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"Great Ideas" that Became Marketing Mishaps

13 Nov, 2005 By: Ian Crockett imageSource

"Great Ideas" that Became Marketing Mishaps

I have learned plenty in my 21
years working with the copier/office technology industry. One of the most
important things lessons I have learned is I know what doesn’t work. This can
sometimes be as important as knowing what does work.

Some of the ideas I’m about to expose as losers may be very creative ideas and
may be very successful in other industries that have more of a business to
consumer slant than the office technology industry, which is primarily
business-to-business. Then again, some readers may have isolated case studies
that would dispute my experiences.

Probably, the worst idea for generating leads or sales is to advertise that a
charity will benefit every time you make a sale. This not only smacks of
opportunism, but the sad truth is that in a business-to-business environment,
people could care less.

Decision makers, especially if they don’t own a company, are more concerned with
issues such as maximizing productivity and generating a positive return on

Don’t get me wrong. I believe it is important for my clients to be involved in
charitable activities, but they need to be involved for the right reasons, not
because it will generate leads or increase sales.

During the Gulf War, I had a high profile client that did business in a large
military market. He had the idea of donating money and other items to the
military families based on a percentage of new sales. On the surface it sounded
like a noble cause, but we weren’t sure.

My client decided to contact a high ranking officer and run the idea past him.
His advice was, “Please don’t. Whereas, it’s nice to bring awareness to the
plight of the families left behind, it’s not a cause to be exploited.”

Both of us were embarrassed for even taking the idea as far as we had. My client
made a very large donation to the military families, but there was never any
mention of it in the advertising.

However, I didn’t fully learn my lesson. Several years later, I had a client
that wanted to promote a new Segment 5 product his manufacturer had just
introduced. We didn’t want to peg anything to sales, but we decided to donate
$200 for every demo to a local telethon that raised money to combat childhood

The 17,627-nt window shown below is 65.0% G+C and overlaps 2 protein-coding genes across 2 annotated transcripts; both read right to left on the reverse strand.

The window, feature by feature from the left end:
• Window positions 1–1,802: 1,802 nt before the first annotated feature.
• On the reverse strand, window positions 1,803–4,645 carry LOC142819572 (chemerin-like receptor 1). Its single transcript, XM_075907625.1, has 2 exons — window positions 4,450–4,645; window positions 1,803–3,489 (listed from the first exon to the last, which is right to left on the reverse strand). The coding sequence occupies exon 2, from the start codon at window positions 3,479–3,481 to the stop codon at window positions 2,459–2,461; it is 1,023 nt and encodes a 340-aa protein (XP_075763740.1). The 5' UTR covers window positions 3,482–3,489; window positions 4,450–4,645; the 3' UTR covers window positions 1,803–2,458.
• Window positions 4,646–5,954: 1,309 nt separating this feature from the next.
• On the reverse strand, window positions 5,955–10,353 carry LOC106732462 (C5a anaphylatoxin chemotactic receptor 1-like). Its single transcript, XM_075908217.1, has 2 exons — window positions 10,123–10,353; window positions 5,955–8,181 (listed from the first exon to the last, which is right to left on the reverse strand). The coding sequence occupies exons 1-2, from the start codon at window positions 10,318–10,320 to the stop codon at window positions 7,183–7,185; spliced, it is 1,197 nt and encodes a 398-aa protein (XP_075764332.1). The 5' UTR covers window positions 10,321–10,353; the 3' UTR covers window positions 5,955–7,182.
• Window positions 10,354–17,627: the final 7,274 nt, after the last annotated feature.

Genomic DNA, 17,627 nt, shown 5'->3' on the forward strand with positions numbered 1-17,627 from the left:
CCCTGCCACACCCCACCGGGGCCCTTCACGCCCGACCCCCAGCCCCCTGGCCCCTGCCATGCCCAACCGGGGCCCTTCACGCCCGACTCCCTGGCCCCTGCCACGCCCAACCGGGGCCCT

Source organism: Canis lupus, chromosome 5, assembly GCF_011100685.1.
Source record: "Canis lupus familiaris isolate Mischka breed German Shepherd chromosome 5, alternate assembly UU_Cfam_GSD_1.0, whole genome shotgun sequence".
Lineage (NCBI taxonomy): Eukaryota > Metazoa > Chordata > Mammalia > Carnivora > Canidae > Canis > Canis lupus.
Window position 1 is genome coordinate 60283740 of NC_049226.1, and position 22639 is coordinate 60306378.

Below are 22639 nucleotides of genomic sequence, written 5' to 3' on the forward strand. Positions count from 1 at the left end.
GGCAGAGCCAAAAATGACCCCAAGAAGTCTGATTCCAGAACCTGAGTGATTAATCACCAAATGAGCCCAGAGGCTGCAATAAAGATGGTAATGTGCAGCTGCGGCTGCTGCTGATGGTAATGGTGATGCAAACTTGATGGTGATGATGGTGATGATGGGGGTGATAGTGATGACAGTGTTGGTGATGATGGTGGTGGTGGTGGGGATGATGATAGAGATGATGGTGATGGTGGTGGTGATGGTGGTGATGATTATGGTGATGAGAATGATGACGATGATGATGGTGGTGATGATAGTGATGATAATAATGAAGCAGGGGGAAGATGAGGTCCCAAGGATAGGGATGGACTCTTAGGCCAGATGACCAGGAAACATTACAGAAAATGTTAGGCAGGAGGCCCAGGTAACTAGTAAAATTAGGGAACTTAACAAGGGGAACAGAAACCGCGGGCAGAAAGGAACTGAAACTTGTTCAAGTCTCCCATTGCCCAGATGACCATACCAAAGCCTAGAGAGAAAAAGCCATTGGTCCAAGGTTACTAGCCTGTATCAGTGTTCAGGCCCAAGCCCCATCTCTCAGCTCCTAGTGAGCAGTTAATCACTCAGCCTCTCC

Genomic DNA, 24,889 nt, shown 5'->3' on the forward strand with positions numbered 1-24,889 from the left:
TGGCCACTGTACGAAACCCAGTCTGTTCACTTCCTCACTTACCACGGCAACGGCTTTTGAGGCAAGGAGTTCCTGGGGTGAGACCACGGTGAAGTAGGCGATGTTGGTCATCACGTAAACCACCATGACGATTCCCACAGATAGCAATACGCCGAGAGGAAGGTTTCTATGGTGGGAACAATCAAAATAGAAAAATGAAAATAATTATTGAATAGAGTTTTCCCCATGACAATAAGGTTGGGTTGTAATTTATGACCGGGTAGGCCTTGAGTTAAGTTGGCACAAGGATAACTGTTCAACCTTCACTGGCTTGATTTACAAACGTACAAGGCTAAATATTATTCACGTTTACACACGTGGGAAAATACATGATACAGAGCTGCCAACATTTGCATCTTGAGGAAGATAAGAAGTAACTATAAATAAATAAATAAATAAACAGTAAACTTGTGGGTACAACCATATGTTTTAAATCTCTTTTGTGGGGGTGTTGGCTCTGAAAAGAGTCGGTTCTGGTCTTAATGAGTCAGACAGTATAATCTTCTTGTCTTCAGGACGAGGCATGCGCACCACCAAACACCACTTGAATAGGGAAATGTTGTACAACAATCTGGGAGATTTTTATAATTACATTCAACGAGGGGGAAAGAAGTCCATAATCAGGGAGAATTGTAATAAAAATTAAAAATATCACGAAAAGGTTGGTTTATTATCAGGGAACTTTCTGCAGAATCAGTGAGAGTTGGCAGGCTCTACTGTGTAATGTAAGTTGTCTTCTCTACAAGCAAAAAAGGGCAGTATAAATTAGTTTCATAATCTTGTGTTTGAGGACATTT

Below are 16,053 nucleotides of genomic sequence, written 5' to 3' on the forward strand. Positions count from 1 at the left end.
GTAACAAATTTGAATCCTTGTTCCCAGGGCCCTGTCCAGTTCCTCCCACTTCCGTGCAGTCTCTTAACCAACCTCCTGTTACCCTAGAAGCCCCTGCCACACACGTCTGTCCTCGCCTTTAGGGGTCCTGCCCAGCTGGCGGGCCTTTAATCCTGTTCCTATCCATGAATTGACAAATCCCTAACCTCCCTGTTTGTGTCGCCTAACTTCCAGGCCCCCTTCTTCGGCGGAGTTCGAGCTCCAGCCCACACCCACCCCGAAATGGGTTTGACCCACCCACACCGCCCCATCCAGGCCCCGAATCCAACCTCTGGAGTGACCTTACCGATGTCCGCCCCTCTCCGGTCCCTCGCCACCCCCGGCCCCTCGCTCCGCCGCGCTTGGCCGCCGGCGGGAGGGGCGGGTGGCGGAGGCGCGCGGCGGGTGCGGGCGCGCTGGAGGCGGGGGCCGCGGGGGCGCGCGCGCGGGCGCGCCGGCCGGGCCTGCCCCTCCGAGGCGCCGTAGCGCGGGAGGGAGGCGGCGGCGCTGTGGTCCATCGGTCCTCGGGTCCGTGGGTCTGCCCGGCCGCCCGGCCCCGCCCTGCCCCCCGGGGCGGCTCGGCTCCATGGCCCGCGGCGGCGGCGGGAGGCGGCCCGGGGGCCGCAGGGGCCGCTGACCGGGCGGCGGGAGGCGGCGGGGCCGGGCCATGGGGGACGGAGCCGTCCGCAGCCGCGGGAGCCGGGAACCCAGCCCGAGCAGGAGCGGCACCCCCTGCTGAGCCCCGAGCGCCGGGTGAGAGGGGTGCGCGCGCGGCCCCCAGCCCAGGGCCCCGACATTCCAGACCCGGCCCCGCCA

All the advertising for two months leading up to the telethon was focused around
this product and promotion, so we figured my client would donate somewhere
between $5,000 and $10,000.

The telethon people told us that anyone donating $5,000 or more had the
opportunity to present the check live during the telethon, so it was arranged.
Sales were strong. In fact, my client was one of the top dealers in the nation
for the product, which later turned out to be bad news since the machine was a

The week of the telethon, my client called me up to report that the promotion
had bombed. When I pointed out that the overall sales results contradicted that,
he countered by telling me that only two prospects had mentioned the telethon
donation. Therefore, he didn’t want to make the minimum donation required for
the appearance. Worse yet, he had me call the telethon people and cancel the

What has been successful is featuring a local charity in the advertising and
providing information on how to support it. It’s non-commercial advertising,
which can create a positive impression for your company. It can also make
employees feel good about their employer.

Getting the employees involved in community service can also lead to networking
opportunities that produce sales, but once again, that shouldn’t be the primary

A customer golf outing is another idea that on the surface that sounds great,
but doesn’t deliver the desired results. Fifteen years ago, half my clients
sponsored a golf event for customers and key prospects, but dealers finally
realized the return on investment is minimal.

Inviting customers to a nice country club, feeding them and rewarding them with
prizes is usually a magnificent day for all involved. But when it comes time for
them to make the next acquisition, very few choose you again because they had a
good experience on the golf course. They may buy from you again because they
perceive you’re the best vendor out there, but it had little or nothing to do
with the golf tournament.

There are a lot of great marketing minds in the office technology industry and
they’re constantly thinking. Sometimes, the best decision is not to pursue one
of their ideas.

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